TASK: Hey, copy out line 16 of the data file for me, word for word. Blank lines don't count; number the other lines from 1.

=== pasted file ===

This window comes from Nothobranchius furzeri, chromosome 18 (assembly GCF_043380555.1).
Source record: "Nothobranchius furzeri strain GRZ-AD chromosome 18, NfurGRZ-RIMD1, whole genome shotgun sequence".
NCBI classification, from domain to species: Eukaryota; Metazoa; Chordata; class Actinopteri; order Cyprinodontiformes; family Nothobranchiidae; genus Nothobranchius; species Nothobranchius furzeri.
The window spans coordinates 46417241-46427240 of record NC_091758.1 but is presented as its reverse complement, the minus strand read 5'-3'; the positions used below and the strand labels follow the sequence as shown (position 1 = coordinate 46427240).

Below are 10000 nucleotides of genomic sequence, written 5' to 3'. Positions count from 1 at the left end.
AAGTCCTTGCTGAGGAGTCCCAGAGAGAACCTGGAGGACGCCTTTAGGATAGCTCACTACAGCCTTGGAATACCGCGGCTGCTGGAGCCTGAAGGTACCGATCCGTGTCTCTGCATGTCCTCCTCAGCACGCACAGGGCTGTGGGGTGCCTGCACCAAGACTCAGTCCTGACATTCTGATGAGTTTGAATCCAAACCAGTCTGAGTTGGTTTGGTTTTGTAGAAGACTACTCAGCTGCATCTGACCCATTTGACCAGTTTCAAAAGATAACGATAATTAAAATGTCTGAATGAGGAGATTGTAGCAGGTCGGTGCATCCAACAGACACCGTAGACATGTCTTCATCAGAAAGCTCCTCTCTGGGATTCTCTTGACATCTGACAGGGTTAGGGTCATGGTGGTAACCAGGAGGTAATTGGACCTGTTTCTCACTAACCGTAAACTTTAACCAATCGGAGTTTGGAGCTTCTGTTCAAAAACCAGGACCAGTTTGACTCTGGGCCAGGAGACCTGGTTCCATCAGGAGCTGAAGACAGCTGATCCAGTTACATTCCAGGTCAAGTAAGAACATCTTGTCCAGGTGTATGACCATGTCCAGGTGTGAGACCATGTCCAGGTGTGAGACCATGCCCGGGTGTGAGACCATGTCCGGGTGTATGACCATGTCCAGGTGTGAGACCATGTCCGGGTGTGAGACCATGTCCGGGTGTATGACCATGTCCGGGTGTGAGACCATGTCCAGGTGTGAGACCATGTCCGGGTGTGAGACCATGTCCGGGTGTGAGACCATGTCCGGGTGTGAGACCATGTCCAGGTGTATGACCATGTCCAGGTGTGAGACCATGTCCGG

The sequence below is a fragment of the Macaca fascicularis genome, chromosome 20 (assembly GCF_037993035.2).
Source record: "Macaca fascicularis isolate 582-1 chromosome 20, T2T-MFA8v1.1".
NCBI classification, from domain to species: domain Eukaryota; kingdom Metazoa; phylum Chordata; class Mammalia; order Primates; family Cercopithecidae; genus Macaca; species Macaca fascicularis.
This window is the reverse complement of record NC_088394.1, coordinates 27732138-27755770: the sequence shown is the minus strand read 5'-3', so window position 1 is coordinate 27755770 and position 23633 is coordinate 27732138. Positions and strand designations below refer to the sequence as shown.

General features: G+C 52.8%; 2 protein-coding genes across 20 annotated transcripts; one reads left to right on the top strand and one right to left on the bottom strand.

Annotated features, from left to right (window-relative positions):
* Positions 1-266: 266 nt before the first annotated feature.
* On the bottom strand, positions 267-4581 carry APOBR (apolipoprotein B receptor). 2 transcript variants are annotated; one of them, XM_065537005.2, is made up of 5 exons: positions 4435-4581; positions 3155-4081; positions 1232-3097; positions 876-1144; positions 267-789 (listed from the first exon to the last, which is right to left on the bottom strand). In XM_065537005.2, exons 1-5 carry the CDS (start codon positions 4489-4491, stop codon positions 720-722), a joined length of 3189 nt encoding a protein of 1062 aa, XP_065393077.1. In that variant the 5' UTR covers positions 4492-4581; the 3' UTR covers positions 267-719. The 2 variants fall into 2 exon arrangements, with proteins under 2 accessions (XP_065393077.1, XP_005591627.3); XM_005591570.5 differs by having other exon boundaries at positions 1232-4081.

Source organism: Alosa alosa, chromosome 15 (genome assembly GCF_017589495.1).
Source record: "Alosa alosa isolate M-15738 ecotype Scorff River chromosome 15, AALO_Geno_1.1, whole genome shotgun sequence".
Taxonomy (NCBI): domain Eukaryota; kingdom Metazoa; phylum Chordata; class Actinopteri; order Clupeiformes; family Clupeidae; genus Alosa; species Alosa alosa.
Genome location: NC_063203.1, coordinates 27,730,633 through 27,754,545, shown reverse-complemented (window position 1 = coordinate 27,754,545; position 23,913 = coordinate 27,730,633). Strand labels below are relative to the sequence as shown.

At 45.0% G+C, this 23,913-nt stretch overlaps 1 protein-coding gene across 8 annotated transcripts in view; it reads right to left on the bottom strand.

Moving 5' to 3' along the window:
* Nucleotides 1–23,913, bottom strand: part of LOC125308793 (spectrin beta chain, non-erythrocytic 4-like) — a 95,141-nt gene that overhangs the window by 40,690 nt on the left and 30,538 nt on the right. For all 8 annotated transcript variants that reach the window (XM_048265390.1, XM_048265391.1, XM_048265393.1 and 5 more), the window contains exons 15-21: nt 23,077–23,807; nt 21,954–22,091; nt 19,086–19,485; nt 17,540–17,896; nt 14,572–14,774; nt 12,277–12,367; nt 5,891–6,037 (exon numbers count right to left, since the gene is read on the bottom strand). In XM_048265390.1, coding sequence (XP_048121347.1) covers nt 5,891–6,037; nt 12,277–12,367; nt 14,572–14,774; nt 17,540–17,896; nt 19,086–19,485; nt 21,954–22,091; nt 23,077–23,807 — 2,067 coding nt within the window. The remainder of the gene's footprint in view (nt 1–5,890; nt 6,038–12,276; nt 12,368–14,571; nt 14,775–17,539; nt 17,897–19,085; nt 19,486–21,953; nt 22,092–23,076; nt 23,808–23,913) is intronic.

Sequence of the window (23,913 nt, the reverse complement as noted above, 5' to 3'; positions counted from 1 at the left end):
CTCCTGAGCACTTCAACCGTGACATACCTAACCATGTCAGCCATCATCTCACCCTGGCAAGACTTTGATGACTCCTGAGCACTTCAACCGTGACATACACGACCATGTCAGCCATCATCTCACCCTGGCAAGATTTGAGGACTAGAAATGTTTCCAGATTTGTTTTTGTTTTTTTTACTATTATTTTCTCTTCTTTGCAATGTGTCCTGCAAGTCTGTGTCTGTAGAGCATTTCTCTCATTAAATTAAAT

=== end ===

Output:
Source record: "Alosa alosa isolate M-15738 ecotype Scorff River chromosome 15, AALO_Geno_1.1, whole genome shotgun sequence".